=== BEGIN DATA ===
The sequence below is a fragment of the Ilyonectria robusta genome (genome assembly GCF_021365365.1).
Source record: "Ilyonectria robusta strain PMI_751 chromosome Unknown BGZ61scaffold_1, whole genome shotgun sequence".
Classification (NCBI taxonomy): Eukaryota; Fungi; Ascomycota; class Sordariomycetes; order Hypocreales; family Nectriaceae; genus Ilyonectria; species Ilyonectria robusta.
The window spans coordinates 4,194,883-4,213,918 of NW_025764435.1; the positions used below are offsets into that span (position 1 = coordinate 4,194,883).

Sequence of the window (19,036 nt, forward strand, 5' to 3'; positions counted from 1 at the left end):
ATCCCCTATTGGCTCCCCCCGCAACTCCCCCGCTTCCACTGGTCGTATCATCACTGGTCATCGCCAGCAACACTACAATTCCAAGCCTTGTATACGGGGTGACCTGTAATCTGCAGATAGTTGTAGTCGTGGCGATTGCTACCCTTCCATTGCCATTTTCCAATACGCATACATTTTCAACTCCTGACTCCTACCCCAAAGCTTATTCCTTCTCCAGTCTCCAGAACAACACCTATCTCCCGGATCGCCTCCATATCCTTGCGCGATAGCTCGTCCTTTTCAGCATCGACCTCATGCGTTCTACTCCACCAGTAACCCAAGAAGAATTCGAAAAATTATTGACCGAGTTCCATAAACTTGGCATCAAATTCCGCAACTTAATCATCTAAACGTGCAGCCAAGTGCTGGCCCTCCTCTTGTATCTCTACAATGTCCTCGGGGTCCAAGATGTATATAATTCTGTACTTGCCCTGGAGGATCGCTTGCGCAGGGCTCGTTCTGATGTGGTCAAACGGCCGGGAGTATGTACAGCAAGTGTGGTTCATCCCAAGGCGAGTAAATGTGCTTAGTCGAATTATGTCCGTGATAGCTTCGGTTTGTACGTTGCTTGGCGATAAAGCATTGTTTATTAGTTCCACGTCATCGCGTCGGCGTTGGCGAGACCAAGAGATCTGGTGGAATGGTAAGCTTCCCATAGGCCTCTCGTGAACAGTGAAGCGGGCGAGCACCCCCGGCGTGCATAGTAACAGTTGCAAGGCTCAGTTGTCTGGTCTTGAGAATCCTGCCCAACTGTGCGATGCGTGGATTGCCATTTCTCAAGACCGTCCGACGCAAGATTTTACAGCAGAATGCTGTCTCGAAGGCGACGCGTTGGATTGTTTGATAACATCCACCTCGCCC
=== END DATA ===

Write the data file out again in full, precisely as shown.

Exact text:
The sequence below is a fragment of the Ilyonectria robusta genome (genome assembly GCF_021365365.1).
Source record: "Ilyonectria robusta strain PMI_751 chromosome Unknown BGZ61scaffold_1, whole genome shotgun sequence".
Classification (NCBI taxonomy): Eukaryota; Fungi; Ascomycota; class Sordariomycetes; order Hypocreales; family Nectriaceae; genus Ilyonectria; species Ilyonectria robusta.
The window spans coordinates 4,194,883-4,213,918 of NW_025764435.1; the positions used below are offsets into that span (position 1 = coordinate 4,194,883).

Sequence of the window (19,036 nt, forward strand, 5' to 3'; positions counted from 1 at the left end):
ATCCCCTATTGGCTCCCCCCGCAACTCCCCCGCTTCCACTGGTCGTATCATCACTGGTCATCGCCAGCAACACTACAATTCCAAGCCTTGTATACGGGGTGACCTGTAATCTGCAGATAGTTGTAGTCGTGGCGATTGCTACCCTTCCATTGCCATTTTCCAATACGCATACATTTTCAACTCCTGACTCCTACCCCAAAGCTTATTCCTTCTCCAGTCTCCAGAACAACACCTATCTCCCGGATCGCCTCCATATCCTTGCGCGATAGCTCGTCCTTTTCAGCATCGACCTCATGCGTTCTACTCCACCAGTAACCCAAGAAGAATTCGAAAAATTATTGACCGAGTTCCATAAACTTGGCATCAAATTCCGCAACTTAATCATCTAAACGTGCAGCCAAGTGCTGGCCCTCCTCTTGTATCTCTACAATGTCCTCGGGGTCCAAGATGTATATAATTCTGTACTTGCCCTGGAGGATCGCTTGCGCAGGGCTCGTTCTGATGTGGTCAAACGGCCGGGAGTATGTACAGCAAGTGTGGTTCATCCCAAGGCGAGTAAATGTGCTTAGTCGAATTATGTCCGTGATAGCTTCGGTTTGTACGTTGCTTGGCGATAAAGCATTGTTTATTAGTTCCACGTCATCGCGTCGGCGTTGGCGAGACCAAGAGATCTGGTGGAATGGTAAGCTTCCCATAGGCCTCTCGTGAACAGTGAAGCGGGCGAGCACCCCCGGCGTGCATAGTAACAGTTGCAAGGCTCAGTTGTCTGGTCTTGAGAATCCTGCCCAACTGTGCGATGCGTGGATTGCCATTTCTCAAGACCGTCCGACGCAAGATTTTACAGCAGAATGCTGTCTCGAAGGCGACGCGTTGGATTGTTTGATAACATCCACCTCGCCC